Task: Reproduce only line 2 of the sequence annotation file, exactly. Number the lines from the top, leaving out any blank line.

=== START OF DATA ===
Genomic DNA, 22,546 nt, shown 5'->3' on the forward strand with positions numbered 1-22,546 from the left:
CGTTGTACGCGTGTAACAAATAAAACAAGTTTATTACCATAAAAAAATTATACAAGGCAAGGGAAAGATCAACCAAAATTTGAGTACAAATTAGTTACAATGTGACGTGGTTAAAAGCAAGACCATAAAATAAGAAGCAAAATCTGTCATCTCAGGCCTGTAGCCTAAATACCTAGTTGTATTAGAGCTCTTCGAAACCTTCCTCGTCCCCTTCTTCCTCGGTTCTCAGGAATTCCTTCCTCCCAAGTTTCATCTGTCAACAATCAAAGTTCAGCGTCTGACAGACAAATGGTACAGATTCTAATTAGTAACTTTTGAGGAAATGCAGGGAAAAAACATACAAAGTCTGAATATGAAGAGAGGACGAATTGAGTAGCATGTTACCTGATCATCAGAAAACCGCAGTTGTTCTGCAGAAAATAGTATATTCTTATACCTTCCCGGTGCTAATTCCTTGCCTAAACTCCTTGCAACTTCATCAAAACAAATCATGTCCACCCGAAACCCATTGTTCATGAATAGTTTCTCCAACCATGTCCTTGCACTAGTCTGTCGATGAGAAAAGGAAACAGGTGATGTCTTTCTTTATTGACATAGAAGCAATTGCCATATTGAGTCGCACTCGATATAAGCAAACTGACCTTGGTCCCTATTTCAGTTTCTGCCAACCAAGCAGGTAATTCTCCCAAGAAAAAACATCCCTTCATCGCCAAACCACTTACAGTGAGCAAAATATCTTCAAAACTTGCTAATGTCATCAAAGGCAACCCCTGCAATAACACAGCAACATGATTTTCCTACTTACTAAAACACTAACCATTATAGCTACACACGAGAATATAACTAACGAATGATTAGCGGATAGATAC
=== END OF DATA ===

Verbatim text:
CGTTGTACGCGTGTAACAAATAAAACAAGTTTATTACCATAAAAAAATTATACAAGGCAAGGGAAAGATCAACCAAAATTTGAGTACAAATTAGTTACAATGTGACGTGGTTAAAAGCAAGACCATAAAATAAGAAGCAAAATCTGTCATCTCAGGCCTGTAGCCTAAATACCTAGTTGTATTAGAGCTCTTCGAAACCTTCCTCGTCCCCTTCTTCCTCGGTTCTCAGGAATTCCTTCCTCCCAAGTTTCATCTGTCAACAATCAAAGTTCAGCGTCTGACAGACAAATGGTACAGATTCTAATTAGTAACTTTTGAGGAAATGCAGGGAAAAAACATACAAAGTCTGAATATGAAGAGAGGACGAATTGAGTAGCATGTTACCTGATCATCAGAAAACCGCAGTTGTTCTGCAGAAAATAGTATATTCTTATACCTTCCCGGTGCTAATTCCTTGCCTAAACTCCTTGCAACTTCATCAAAACAAATCATGTCCACCCGAAACCCATTGTTCATGAATAGTTTCTCCAACCATGTCCTTGCACTAGTCTGTCGATGAGAAAAGGAAACAGGTGATGTCTTTCTTTATTGACATAGAAGCAATTGCCATATTGAGTCGCACTCGATATAAGCAAACTGACCTTGGTCCCTATTTCAGTTTCTGCCAACCAAGCAGGTAATTCTCCCAAGAAAAAACATCCCTTCATCGCCAAACCACTTACAGTGAGCAAAATATCTTCAAAACTTGCTAATGTCATCAAAGGCAACCCCTGCAATAACACAGCAACATGATTTTCCTACTTACTAAAACACTAACCATTATAGCTACACACGAGAATATAACTAACGAATGATTAGCGGATAGATAC